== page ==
5 Disruptive Forces Responsible for the Evolution of Logistics Industry
From Geo-Fencing to Door-step delivery these are the things that you need to know
Logistics the sector is going through an exceptional transformation with massive digitalization and continually evolving customer demands. Compared to even half a decade ago, technology has unrecognizably altered every facet of operations in the logistics industry. Innovative technologies are sanctioning greater competence and more collective working models. New players, whether start-ups or off-shoots of existing industry customers and suppliers are shaking up the zone too. Even government involvement and ease of operational flows between regions and territories are also influencing the sector.
Some key disruptive forces that are instrumental in the evolution of the logistics industry are:
1. Growing Trend of Online Shopping in Tier 2 & 3 Cities
Rapid and deep internet penetration has exponentially expanded the reach of e-commerce in tier-2 & tier 3 cities in India in a very short time. With more people buying online from interiors, logistics industry had to necessarily evolve to cater to the growing demand. The evolution in logistics and delivery industry are aligned to not only buyers; they extend to assimilate millions of sellers too located in tier 2 and tier 3 areas Encouragement to digital India the initiative has led to more and more people accessing the internet and gaining digital literacy, increased use of mobile and smartphones, thus, encouraging the masses to explore the online marketplace. This, in turn, has led to manifold business avenues for the logistics industry-leading them to adopt processes, operations, and strategies in line with their customer needs.
2. Evolution Lead by IT & Technology
Advancements in IT and technology have enabled new forms of business models which were otherwise unimaginable. These new business models have changed the very landscape of stakeholders in the logistics industry giving an immense impetus to micro-entrepreneurship. IT advancements continue to bring changes in the industry. For example, over-the-road challenges such as surging demand amidst driver shortages may soon be addressed by profound technological advancements.
3. On-demand Logistics Model
The adoption of the on-demand model in the logistics industry helps serve consumer satisfaction. It also helps in optimum utilization of resources as the idle item for scarce resources become negligible. The model enables accurate knowledge of customer demands making service fulfilment easier and on-time; all of which makes the industry flourish. As demand rises, fundamental distribution patterns also shift—and radically so. In particular, customer demands for ever more rapid fulfilment is forcing businesses of all kinds to warehouse their goods ever closer to intermediate and end-customers.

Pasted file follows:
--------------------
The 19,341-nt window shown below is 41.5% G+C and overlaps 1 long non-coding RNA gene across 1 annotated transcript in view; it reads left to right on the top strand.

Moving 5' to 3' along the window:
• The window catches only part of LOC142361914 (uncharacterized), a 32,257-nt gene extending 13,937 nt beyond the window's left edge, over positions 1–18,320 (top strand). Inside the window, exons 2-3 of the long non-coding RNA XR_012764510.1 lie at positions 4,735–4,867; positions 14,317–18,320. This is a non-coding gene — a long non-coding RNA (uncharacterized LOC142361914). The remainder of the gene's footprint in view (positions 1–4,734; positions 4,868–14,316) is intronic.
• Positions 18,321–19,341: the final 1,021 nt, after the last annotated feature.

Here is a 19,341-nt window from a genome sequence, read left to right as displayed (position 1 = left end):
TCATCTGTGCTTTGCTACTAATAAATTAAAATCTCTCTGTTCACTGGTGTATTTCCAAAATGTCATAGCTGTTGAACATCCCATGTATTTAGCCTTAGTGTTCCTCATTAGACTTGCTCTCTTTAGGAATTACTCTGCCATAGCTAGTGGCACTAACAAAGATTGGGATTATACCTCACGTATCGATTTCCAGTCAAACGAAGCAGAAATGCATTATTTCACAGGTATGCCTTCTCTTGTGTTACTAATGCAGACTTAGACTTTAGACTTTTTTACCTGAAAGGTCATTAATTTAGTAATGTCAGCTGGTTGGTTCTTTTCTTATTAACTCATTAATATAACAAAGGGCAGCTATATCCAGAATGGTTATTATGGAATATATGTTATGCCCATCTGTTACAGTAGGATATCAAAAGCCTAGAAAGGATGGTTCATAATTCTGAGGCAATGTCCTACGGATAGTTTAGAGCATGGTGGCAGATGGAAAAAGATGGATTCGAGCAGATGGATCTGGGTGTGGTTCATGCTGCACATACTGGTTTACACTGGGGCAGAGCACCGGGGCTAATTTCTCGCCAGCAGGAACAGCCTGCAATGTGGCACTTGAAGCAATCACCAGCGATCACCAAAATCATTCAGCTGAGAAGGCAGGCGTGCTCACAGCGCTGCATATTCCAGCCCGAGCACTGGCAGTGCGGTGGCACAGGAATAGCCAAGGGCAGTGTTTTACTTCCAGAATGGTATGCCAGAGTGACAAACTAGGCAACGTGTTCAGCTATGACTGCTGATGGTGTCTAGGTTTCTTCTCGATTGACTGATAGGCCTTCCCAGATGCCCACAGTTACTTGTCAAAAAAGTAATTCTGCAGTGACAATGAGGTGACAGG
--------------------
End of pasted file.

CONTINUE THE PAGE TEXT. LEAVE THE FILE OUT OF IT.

4. Use of Big Data to Streamline Logistics Costs
The supply chain industry incurs logistics costs which emanate from costs like a warehouse, goods storage, fleet management and final delivery of the goods. The costs are now streamlined and optimized with the use of big data. Fleet managers use big data solutions to optimize delivery routes and resources (hence costs). These solutions integrate data from several different sources in real-time such as GPS, weather reports, traffic data, road maintenance data, personnel schedule, and vehicle maintenance schedule into a system that advises the vehicles to take the best possible route and reroute whenever needed.
5. Infrastructural Developments
Infrastructural development is a direct factor of growth for the logistics industry. Better infrastructural facilities form a logistics string for a seamless flow of goods and services. Good infrastructural set up trims down the outlay of investment in transportation and warehousing, thereby is reducing the cost of logistics.
Good storage and warehouse facilities are the primary requirements of the logistics industry; they reduce faults in the delivery process. For example, warehouses have started installing sensors to collect data on the flow of inventory. This data helps pinpoint bottlenecks that hinder the flow of inventory. Sensors can also be used to track the performance of workers in different areas of the warehouse and modify staff allocation for better ergonomics.
The disruptive factors and their levels in the logistics industry are unprecedentedly forcing the industry players and service providers to rethink the entire business and its processes right from warehouse locations to logistics technologies to fleet and carrier strategies. Companies are leveraging multi-party networks, artificial intelligence and autonomous technology to adapt to the changes, to connect buyers and sellers, and match supply to demand in real-time. Consumers are also becoming accustomed to this new frictionless way of doing business. Companies need to decide whether to play “wait and see” or to act now. Logistics players should focus not only on technology, but should also identify and acquire talent, and train existing employees whose roles are likely to be impacted by the changes, to make a smoother and sustainable transition.